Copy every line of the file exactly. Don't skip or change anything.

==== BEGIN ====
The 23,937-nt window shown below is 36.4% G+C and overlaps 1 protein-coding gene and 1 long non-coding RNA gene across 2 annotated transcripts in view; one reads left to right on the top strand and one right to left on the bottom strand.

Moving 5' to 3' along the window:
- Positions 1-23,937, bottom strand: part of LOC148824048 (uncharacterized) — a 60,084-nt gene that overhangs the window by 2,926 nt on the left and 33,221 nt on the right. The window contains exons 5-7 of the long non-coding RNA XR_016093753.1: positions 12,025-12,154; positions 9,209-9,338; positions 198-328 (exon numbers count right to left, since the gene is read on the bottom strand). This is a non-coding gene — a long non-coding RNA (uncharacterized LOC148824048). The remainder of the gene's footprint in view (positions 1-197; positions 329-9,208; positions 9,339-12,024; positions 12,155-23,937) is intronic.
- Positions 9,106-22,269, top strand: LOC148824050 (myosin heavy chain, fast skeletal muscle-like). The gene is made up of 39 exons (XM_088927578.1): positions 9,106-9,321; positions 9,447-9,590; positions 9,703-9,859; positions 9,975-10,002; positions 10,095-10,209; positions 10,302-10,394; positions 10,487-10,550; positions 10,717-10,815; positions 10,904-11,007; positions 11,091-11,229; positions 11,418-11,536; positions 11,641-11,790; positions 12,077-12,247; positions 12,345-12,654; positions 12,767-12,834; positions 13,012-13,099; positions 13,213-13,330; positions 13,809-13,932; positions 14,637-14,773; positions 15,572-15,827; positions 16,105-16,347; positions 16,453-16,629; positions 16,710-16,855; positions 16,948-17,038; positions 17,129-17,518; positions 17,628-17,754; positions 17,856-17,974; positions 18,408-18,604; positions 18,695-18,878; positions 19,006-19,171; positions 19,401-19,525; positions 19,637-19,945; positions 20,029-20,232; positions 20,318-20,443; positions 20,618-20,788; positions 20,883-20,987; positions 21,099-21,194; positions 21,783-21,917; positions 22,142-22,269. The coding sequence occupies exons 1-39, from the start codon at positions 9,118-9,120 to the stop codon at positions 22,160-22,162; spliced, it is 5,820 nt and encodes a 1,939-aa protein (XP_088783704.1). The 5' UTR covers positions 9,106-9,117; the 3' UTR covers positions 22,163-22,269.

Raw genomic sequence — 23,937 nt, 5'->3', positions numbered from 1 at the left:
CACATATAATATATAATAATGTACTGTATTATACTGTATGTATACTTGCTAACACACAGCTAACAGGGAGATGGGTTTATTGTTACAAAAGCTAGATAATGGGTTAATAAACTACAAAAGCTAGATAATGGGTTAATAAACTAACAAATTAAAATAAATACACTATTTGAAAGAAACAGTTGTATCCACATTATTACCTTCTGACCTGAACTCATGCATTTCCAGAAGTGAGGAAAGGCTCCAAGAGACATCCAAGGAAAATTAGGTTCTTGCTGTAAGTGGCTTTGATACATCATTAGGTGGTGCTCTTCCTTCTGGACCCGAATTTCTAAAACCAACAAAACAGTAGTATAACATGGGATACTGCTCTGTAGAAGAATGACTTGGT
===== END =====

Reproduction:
The 23,937-nt window shown below is 36.4% G+C and overlaps 1 protein-coding gene and 1 long non-coding RNA gene across 2 annotated transcripts in view; one reads left to right on the top strand and one right to left on the bottom strand.

Moving 5' to 3' along the window:
- Positions 1-23,937, bottom strand: part of LOC148824048 (uncharacterized) — a 60,084-nt gene that overhangs the window by 2,926 nt on the left and 33,221 nt on the right. The window contains exons 5-7 of the long non-coding RNA XR_016093753.1: positions 12,025-12,154; positions 9,209-9,338; positions 198-328 (exon numbers count right to left, since the gene is read on the bottom strand). This is a non-coding gene — a long non-coding RNA (uncharacterized LOC148824048). The remainder of the gene's footprint in view (positions 1-197; positions 329-9,208; positions 9,339-12,024; positions 12,155-23,937) is intronic.
- Positions 9,106-22,269, top strand: LOC148824050 (myosin heavy chain, fast skeletal muscle-like). The gene is made up of 39 exons (XM_088927578.1): positions 9,106-9,321; positions 9,447-9,590; positions 9,703-9,859; positions 9,975-10,002; positions 10,095-10,209; positions 10,302-10,394; positions 10,487-10,550; positions 10,717-10,815; positions 10,904-11,007; positions 11,091-11,229; positions 11,418-11,536; positions 11,641-11,790; positions 12,077-12,247; positions 12,345-12,654; positions 12,767-12,834; positions 13,012-13,099; positions 13,213-13,330; positions 13,809-13,932; positions 14,637-14,773; positions 15,572-15,827; positions 16,105-16,347; positions 16,453-16,629; positions 16,710-16,855; positions 16,948-17,038; positions 17,129-17,518; positions 17,628-17,754; positions 17,856-17,974; positions 18,408-18,604; positions 18,695-18,878; positions 19,006-19,171; positions 19,401-19,525; positions 19,637-19,945; positions 20,029-20,232; positions 20,318-20,443; positions 20,618-20,788; positions 20,883-20,987; positions 21,099-21,194; positions 21,783-21,917; positions 22,142-22,269. The coding sequence occupies exons 1-39, from the start codon at positions 9,118-9,120 to the stop codon at positions 22,160-22,162; spliced, it is 5,820 nt and encodes a 1,939-aa protein (XP_088783704.1). The 5' UTR covers positions 9,106-9,117; the 3' UTR covers positions 22,163-22,269.

Raw genomic sequence — 23,937 nt, 5'->3', positions numbered from 1 at the left:
CACATATAATATATAATAATGTACTGTATTATACTGTATGTATACTTGCTAACACACAGCTAACAGGGAGATGGGTTTATTGTTACAAAAGCTAGATAATGGGTTAATAAACTACAAAAGCTAGATAATGGGTTAATAAACTAACAAATTAAAATAAATACACTATTTGAAAGAAACAGTTGTATCCACATTATTACCTTCTGACCTGAACTCATGCATTTCCAGAAGTGAGGAAAGGCTCCAAGAGACATCCAAGGAAAATTAGGTTCTTGCTGTAAGTGGCTTTGATACATCATTAGGTGGTGCTCTTCCTTCTGGACCCGAATTTCTAAAACCAACAAAACAGTAGTATAACATGGGATACTGCTCTGTAGAAGAATGACTTGGT